Do high morning blood sugar levels affect your mood, energy, and daily activities?

For Adair, the impact of high morning blood sugar levels on her daily functioning is profound.

She describes the experience, saying,

“High sugars in the morning ensure feeling ‘dragged’ the rest of the day. I have said on multiple occasions that ‘diabetes is the thief of all sleep’ and that is true throughout the day as well. If I am high in the morning, I cannot function properly for the rest of the day. It can be challenging to focus, get tasks done, and be productive.” 

What adjustments have you had to make in your daily life to accommodate these levels?

Adair has made several key changes to manage her blood sugar effectively.

“My endocrinologist put me on 70/30 insulin to help lower my evening/early AM sugars. That was the best thing that helped my sugars before getting on a pump,”

she explains.

Dietary modifications have also played a crucial role. Adair notes,

“My endo also discussed strategies for dosing for coffee and high protein/fat meals.”

She stresses the importance of adaptability in managing diabetes.

“I see my diabetes care team about every 10-12 weeks. I periodically send them my CGM data, and we will adjust pump settings to better manage my sugars.” 

Over time, what have you learned about your body’s response to insulin and food intake?

Managing diabetes is a constant learning process.

Adair shares,

“I got my T1D diagnosis the summer before my senior year of high school. I was two months from being a legal adult. My management matured as I did. Throughout my first year of being diabetic, I was navigating the stress of planning for college, leading multiple organizations at my school, and working a minimum of 20 hours a week. I did not have a good grasp on nutrition and did not understand how macronutrients could affect the body’s response to insulin.” 

As Adair transitioned into adulthood, her approach to managing diabetes matured.

“Over the years I became more and more of ‘an adult’ and started to take ownership of my diabetes care. I was passed between peds and adult endos at the beginning of my diagnosis, and my diabetes education fell through the cracks. I officially met with an educator and later a nutritionist who really helped me understand the factors that impact sugars.”

How have your management strategies evolved as you have learned more about your diabetes?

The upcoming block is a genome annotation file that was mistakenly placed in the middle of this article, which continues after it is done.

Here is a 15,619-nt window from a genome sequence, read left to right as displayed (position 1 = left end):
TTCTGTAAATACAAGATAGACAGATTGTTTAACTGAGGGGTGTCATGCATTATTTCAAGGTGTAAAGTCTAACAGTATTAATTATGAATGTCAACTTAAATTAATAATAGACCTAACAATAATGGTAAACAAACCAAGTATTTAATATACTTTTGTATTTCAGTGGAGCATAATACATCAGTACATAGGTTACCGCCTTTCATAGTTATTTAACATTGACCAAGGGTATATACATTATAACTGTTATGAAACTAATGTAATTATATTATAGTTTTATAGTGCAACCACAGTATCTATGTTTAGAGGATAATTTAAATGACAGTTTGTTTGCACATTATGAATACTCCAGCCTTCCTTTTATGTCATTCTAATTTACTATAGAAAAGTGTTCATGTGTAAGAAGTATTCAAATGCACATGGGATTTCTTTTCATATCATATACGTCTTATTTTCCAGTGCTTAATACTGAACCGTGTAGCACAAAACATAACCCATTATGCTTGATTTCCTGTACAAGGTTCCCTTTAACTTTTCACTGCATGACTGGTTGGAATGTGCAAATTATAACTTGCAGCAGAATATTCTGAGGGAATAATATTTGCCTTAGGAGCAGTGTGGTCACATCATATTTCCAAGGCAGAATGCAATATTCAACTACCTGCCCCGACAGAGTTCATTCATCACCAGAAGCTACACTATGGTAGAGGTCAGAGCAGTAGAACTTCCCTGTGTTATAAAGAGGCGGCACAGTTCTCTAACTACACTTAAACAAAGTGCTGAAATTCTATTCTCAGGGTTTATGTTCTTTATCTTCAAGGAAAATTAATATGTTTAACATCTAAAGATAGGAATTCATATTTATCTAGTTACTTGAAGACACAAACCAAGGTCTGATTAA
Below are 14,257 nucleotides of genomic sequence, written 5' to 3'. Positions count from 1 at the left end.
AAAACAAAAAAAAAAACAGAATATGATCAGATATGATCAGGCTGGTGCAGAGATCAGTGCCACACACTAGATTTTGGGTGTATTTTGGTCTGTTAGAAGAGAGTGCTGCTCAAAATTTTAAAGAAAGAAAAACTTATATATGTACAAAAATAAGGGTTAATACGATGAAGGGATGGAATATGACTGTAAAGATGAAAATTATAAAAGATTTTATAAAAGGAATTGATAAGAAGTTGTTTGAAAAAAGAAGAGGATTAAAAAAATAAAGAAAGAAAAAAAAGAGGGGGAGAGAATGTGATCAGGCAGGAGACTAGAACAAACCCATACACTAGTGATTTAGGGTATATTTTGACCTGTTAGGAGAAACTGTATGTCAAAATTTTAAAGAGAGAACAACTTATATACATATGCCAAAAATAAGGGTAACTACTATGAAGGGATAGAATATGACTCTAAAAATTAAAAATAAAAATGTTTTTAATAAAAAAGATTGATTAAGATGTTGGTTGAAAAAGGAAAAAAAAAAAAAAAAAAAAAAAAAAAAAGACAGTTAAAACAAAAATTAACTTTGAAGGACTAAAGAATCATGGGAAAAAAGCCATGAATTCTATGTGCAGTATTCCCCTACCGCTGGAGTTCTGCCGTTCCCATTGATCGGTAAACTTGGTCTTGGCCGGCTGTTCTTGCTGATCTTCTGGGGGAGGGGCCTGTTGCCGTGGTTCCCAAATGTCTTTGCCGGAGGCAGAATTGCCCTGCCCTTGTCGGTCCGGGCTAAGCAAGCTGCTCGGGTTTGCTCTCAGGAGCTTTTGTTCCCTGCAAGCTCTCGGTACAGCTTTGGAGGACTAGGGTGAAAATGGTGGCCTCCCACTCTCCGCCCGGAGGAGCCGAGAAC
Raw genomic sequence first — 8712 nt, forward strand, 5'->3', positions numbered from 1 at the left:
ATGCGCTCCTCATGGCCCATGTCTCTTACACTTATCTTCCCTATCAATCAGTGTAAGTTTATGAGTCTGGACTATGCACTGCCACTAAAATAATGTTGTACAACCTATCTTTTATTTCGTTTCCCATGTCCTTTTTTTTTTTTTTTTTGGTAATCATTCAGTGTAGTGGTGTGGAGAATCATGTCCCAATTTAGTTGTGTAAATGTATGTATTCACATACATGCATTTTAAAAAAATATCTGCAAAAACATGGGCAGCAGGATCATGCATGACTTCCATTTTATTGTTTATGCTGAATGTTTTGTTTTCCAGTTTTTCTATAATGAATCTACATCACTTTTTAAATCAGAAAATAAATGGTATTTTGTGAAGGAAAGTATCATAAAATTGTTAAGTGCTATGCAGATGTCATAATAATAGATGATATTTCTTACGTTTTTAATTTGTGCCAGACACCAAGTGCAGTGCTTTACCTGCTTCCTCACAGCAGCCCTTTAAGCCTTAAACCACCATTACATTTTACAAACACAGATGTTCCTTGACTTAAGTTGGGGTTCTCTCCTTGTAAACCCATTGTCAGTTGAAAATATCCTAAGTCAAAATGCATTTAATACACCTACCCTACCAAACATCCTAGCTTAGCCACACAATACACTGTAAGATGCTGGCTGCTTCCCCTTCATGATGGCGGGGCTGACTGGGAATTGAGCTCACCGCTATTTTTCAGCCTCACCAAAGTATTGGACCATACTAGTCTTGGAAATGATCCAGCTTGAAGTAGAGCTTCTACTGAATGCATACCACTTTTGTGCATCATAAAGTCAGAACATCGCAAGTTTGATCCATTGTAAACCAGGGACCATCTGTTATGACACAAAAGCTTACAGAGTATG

Getting access to cutting-edge technology is often out of your control, a reality Adair knows well.

“It took a while to get approved for diabetes technology. The biggest change in my management came with access to CGMs and then access to a pump. I am hypo/hyper unaware so these systems regularly save my life. My management has also become a lot more proactive. I pre-bolus now, I start correcting earlier, and I have improved my carb-counting skills.”

What advice would you give to someone else dealing with high morning blood sugar levels?

Adair is a strong advocate for embracing technology in diabetes management.

“The biggest piece of advice I can give is to get on an automated insulin delivery system! This helps with preventing highs in the first place and helps you not have to worry so much.” 

Are there any resources or tools you would recommend for managing these issues?

For Adair, tapping into community support has been key. “

Get into some diabetes support groups,”

she suggests.

“There are free and paid ones where T1Ds gather and can share their lived experience. I have learned a ton from other diabetics about management, coping, dealing with insurance, and navigating healthcare advocacy. There are a multitude of reasons why people have higher sugars in the morning and in these groups, you can crowd-source advice from folks who actually live it and get it.” 

What do you wish more people understood about the variability of blood sugar levels in type 1 diabetes?

Type 1 diabetes is not merely a physical condition. It profoundly affects every facet of life, including mental health. Adair emphasizes this broader impact, saying,

“I wish people would understand how closely blood sugars impact mood and mental health. If I have a rollercoaster sugar day, I feel awful, and it can take a few days to recover. Having compassion when I share that I have had a bad diabetes day goes a long way.”

Do you want to address common misconceptions about managing morning highs?

Adair addresses a common misconception about the difficulty of managing morning high blood sugar levels.

“Morning highs can be really hard to manage on MDI,”

she explains.

“One day, due to hormone cycles, one may be more insulin sensitive, so that changes how we can treat a high. Managing blood sugars with the morning hormone dump is really challenging and can change from day to day.”

Learn more about the dawn phenomenon in The Dawn Phenomenon: What It Is and How to Manage It and Dawn Phenomenon or Somogyi Effect – Why is Your Morning Blood Sugar High? Did you find this article helpful? Click Yes or No below to let us know!